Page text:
Desired torque may be determined by one or more torque sensors 28 transmitting torque signals 18 indicative of an applied torque. An exemplary embodiment includes such a torque sensor 28 and the torque signal(s) 18 therefrom, as may be responsive to a compliant torsion bar, T-bar, spring, or similar apparatus (not shown) configured to provide a response indicative of the torque applied. In addition, steering wheel pressure may be determined by one or more force/pressure sensors 30 at the steering wheel 26. The force/pressure sensors 30 generate force/pressure signals 31 indicative of an applied pressure to steering wheel 26, which are transmitted to the controller 16.

Optionally, a temperature sensor(s) 23 located at the electric machine 46. Preferably, the temperature sensor 23 is configured to directly measure the temperature of the sensing portion of the motor 46. The temperature sensor 23 transmits a temperature signal 25 to the controller 16 to facilitate the processing prescribed herein and compensation. Typical temperature sensors include thermocouples, thermistors, thermostats, and the like, as well as combinations comprising at least one of the foregoing sensors, which when appropriately placed provide a calibratable signal proportional to the particular temperature.

The position signal 20, velocity signal 21, and a torque signal(s) 18 among others, are applied to the controller 16. The controller 16 processes all input signals to generate values corresponding to each of the signals resulting in a rotor position value, a motor speed value, and a torque value being available for the processing in the algorithms as prescribed herein. Measurement signals, such as the abovementioned are also commonly linearized, compensated, and filtered as desired or necessary to enhance the characteristics or eliminate undesirable characteristics of the acquired signal. For example, the signals may be linearized to improve processing speed, or to address a large dynamic range of the signal. In addition, frequency or time based compensation and filtering may be employed to eliminate noise or avoid undesirable spectral characteristics.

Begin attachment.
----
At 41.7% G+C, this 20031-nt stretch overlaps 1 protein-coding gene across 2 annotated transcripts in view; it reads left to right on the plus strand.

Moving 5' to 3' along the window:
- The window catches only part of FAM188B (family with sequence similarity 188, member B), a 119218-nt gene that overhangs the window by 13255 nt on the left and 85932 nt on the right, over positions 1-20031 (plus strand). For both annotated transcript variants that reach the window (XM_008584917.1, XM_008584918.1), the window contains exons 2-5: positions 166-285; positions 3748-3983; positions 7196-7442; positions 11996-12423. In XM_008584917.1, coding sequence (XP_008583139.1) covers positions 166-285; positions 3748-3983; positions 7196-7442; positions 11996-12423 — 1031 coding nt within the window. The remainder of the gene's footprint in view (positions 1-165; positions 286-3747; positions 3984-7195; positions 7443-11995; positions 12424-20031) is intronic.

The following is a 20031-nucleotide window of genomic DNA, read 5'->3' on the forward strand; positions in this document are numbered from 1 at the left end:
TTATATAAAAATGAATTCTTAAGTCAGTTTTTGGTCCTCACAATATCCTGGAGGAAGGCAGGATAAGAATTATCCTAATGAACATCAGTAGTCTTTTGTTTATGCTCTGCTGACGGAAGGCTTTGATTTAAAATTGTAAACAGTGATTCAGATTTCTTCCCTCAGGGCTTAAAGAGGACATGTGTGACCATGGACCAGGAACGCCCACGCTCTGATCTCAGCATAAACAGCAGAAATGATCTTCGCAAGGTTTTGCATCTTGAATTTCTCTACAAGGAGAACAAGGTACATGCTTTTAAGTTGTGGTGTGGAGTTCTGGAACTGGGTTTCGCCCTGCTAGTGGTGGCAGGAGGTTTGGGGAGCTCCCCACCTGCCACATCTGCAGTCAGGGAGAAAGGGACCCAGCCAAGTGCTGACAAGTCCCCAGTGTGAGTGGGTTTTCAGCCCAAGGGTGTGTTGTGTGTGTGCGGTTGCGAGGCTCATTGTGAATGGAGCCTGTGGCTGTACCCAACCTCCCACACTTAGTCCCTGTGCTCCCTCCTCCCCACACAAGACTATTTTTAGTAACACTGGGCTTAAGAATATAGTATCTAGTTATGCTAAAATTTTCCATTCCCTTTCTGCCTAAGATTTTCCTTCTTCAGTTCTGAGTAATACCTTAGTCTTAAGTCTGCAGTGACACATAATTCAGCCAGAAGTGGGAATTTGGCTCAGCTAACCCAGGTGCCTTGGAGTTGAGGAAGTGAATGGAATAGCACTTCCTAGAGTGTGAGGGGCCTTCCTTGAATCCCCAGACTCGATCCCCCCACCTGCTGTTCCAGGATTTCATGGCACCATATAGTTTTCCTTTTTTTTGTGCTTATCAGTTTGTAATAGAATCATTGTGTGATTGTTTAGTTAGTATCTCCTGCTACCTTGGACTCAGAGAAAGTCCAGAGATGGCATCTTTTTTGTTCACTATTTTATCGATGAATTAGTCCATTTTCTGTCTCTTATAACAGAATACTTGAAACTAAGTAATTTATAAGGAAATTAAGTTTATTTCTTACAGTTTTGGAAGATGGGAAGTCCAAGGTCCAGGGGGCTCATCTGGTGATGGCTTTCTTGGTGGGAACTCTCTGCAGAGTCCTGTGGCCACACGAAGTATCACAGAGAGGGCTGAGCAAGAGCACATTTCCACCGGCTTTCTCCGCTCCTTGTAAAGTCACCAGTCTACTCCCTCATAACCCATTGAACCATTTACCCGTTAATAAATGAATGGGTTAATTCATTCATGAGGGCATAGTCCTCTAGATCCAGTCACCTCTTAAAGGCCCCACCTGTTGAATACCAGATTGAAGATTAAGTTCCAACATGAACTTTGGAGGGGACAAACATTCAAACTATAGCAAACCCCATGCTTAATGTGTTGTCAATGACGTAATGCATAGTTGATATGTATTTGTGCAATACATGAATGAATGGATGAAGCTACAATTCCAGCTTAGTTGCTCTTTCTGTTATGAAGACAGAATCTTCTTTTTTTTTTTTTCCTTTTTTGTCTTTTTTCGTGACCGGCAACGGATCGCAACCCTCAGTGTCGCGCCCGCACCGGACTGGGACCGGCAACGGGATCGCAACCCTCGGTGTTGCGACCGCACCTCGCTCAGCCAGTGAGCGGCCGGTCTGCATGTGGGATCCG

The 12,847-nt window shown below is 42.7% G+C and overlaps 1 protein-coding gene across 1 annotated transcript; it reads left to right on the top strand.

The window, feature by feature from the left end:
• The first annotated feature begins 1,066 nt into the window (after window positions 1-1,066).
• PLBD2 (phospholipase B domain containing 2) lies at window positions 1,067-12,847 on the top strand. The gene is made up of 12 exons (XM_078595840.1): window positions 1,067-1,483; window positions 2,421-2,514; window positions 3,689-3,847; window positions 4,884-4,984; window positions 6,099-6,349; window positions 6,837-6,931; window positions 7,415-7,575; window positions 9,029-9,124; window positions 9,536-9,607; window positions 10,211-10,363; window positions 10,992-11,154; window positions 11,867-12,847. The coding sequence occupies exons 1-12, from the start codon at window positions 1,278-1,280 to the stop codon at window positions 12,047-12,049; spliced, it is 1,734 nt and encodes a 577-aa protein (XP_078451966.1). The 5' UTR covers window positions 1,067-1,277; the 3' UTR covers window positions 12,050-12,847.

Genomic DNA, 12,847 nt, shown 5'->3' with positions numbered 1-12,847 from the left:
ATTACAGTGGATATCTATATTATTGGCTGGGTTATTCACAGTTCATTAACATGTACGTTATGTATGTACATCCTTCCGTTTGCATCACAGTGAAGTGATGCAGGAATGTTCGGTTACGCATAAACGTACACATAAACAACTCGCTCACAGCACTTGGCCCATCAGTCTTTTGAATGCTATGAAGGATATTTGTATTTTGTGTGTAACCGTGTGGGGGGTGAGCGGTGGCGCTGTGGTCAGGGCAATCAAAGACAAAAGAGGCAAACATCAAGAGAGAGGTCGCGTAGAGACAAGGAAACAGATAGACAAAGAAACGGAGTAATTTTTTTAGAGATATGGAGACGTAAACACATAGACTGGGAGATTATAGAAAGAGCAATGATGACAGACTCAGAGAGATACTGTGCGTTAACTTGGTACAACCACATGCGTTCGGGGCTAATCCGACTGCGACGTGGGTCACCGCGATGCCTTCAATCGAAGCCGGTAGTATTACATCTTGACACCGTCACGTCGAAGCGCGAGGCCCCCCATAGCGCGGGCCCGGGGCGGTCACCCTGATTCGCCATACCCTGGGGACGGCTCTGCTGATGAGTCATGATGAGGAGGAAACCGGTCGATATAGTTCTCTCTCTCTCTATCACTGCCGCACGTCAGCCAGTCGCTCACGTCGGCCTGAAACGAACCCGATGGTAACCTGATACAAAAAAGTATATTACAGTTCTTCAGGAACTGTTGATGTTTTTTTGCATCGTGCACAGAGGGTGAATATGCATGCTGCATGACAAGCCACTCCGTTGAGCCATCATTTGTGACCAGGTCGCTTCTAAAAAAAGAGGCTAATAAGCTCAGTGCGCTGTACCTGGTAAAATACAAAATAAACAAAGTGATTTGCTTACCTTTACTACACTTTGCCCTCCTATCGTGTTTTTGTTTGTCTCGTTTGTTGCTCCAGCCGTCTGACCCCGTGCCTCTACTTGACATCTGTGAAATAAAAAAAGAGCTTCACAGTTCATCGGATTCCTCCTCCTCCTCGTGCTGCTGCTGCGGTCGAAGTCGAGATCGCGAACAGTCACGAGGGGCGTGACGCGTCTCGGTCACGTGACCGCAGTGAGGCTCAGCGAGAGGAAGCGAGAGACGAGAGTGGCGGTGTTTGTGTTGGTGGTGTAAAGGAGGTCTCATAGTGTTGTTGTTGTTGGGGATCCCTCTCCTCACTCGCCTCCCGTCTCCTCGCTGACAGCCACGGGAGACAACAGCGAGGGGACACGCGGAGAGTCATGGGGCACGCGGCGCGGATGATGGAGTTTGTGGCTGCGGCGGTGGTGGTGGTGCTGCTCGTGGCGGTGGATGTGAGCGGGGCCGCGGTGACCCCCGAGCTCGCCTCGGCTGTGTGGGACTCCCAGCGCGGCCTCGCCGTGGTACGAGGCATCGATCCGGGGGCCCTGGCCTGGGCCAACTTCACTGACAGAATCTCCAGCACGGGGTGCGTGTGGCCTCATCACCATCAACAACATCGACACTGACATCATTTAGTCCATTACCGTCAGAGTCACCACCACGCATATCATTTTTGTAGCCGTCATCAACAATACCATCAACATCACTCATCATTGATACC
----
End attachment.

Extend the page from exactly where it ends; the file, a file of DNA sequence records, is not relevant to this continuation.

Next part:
In order to perform the prescribed functions and desired processing, as well as the computations therefore (e.g., the lane keeping and steering functions, control algorithm(s), and the like), controller 16 may include, but not be limited to, a processor(s), computer(s), DSP(s), memory, storage, register(s), timing, interrupt(s), communication interface(s), and input/output signal interfaces, and the like, as well as combinations comprising at least one of the foregoing. For example, controller 16 may include input signal processing and filtering to enable accurate sampling and conversion or acquisitions of such signals from communications interfaces. Additional features of controller 16 and certain processes therein are thoroughly discussed at a later point herein.

As exemplified herein and disclosed above one such process may be a lane-keeping algorithm. Controller 16 receives various input signals including, but not limited to, those identified above, to facilitate such processing and may provide one or more output signals in response. Also received by the controller 16 are a variety of implementation specific parameters, signals and values for initialization and characterization of the prescribed processes and to identify various states of the processes herein.